By The Nation
The 29-year-old Amelia can file the request with the Rights and Liberties Protection Department, and it will be paid at the rate of the area’s daily minimum wage for the number of days she spent in custody pending trial beyond what the judge ordered in his ruling, he said.
The actress had been held in remand prison for the 11 months since being arrested last September 19 along with her boyfriend, pub manager Poonyawat Hirantecha, 41, at a Bangkok house. Police seized 70 grams of crystal methamphetamine, 16 ecstasy pills and a weigh scale during the operation.
Amelia was acquitted on Tuesday of trafficking in drugs, while Poonyawat -– who confessed to trafficking – was sentenced to 25 years, four months and 15 days in prison plus a Bt750,000 fine.
However, the court found Amelia guilty of illicit drug use and handed her a three-month jail term plus a Bt5,000 fine. The imprisonment was also suspended for two years.
She was also ordered into a rehabilitation programme, told to report to a probation officer every three months – including undergoing a drug test – throughout the two-year period, and sentenced to perform 24 hours of social service.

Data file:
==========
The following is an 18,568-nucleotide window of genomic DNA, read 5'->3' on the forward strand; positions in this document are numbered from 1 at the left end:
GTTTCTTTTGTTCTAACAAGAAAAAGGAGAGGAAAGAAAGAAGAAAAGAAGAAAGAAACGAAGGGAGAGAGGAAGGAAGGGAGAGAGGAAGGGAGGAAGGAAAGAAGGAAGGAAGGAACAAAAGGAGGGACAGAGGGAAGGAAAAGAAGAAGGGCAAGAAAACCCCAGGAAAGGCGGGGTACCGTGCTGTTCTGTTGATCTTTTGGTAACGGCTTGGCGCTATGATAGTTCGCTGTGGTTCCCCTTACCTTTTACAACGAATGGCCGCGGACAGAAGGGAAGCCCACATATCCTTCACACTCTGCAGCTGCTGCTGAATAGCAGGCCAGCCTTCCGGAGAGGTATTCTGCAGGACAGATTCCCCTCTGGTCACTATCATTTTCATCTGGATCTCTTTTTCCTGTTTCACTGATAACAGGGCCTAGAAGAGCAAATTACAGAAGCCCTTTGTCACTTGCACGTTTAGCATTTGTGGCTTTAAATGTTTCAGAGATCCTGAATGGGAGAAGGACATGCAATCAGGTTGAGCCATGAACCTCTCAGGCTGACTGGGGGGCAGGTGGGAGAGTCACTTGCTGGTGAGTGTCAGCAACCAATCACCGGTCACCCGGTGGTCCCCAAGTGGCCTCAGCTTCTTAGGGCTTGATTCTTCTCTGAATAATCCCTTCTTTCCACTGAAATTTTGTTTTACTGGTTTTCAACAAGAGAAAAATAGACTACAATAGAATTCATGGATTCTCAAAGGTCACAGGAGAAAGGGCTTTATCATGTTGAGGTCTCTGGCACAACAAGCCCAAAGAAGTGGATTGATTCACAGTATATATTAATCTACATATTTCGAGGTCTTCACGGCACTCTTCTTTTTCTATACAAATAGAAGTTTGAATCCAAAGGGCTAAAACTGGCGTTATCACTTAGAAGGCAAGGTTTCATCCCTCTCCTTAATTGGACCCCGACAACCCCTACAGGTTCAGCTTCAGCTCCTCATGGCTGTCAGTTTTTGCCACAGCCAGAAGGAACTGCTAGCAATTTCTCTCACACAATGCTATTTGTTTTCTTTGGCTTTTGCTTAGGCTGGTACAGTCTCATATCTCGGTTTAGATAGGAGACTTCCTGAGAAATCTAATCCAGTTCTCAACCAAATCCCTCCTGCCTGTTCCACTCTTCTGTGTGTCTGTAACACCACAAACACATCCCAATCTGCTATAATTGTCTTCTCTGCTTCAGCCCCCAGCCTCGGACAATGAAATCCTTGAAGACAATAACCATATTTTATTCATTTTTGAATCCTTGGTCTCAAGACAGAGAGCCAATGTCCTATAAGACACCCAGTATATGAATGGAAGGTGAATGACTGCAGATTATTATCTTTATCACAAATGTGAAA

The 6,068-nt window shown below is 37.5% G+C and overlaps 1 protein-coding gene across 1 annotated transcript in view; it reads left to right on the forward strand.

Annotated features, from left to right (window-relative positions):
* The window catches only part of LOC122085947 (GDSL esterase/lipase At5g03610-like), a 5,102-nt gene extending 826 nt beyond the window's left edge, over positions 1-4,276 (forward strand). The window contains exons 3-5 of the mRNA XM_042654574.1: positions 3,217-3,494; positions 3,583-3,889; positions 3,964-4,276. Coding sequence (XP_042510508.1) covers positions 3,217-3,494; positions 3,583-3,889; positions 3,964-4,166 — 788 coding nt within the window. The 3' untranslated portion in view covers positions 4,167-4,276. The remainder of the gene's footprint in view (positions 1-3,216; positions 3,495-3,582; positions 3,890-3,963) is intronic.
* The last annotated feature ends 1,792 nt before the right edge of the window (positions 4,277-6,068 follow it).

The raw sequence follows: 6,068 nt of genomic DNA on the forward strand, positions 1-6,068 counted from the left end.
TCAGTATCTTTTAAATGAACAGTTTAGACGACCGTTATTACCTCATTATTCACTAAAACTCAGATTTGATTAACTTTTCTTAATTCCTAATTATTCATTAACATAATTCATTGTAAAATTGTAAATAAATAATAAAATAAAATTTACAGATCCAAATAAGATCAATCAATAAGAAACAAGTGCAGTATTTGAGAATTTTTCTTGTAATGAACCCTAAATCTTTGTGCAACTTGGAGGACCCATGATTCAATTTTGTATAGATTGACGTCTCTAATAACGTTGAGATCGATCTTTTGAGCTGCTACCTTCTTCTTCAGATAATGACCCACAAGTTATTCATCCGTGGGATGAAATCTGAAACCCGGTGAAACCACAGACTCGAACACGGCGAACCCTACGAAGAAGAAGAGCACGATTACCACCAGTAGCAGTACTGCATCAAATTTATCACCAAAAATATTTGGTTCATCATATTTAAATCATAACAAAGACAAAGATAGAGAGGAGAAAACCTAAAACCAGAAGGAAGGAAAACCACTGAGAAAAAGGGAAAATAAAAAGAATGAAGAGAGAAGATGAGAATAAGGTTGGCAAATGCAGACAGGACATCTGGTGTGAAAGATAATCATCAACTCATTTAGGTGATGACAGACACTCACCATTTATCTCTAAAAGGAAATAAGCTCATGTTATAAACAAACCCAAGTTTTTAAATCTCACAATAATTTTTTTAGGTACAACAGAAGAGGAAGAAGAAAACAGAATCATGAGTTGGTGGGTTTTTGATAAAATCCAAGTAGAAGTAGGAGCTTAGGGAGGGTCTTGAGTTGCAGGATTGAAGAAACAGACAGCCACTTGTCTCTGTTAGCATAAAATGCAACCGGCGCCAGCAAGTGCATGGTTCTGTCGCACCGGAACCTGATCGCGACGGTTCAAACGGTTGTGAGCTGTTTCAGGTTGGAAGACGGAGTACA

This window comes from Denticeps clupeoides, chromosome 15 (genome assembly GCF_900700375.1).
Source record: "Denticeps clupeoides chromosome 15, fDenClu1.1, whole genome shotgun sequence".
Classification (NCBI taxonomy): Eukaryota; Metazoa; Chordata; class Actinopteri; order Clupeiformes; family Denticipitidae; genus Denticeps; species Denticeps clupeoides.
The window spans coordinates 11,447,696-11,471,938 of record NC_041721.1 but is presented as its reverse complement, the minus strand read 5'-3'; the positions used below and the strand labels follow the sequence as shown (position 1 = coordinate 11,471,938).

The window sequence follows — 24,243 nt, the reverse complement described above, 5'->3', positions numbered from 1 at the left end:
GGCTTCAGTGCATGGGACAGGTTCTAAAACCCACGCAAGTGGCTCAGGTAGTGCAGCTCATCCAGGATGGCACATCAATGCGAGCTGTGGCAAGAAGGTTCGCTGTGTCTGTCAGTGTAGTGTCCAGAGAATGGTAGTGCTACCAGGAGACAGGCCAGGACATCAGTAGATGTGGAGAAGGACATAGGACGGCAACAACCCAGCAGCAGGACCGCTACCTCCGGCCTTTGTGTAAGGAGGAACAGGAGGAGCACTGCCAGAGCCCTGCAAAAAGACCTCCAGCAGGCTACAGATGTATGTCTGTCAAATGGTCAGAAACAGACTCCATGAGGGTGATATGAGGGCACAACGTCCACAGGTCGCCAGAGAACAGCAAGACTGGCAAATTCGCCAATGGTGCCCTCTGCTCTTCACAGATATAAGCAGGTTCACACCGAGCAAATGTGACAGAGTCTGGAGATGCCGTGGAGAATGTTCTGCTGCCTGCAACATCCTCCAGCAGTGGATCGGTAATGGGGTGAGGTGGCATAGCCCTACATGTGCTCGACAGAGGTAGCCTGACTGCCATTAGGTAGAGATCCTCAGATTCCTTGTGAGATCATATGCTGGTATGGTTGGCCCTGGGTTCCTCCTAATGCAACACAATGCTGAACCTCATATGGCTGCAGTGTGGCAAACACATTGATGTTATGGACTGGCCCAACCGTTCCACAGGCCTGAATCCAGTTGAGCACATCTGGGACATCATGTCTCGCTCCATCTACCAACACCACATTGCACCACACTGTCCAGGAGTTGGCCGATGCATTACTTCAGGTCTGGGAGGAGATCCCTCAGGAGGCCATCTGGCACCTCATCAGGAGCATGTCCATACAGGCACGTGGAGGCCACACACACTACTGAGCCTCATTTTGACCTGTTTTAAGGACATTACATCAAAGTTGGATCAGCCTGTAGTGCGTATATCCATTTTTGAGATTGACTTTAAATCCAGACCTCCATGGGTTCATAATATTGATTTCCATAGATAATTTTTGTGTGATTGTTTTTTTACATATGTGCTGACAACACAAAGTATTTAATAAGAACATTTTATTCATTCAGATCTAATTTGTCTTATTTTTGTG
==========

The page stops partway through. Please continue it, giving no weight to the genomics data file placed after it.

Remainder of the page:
Amelia is not the first person to spend more time in jail than the court later ordered and was was thus entitled to compensation, said Thawatchai.
Although the Justice Fund is in place to ensure that poor people accused of crimes can apply for bail, Thawatchai said that in certain cases that carry heavy penalties and where police objected to a bail release, the court may choose not to grant temporary release to a suspect.
When a trial later found insufficient evidence to find them guilty of a serious offence, a suspect could receive a sentence that was shorter than the time they had already spent behind bars, he explained.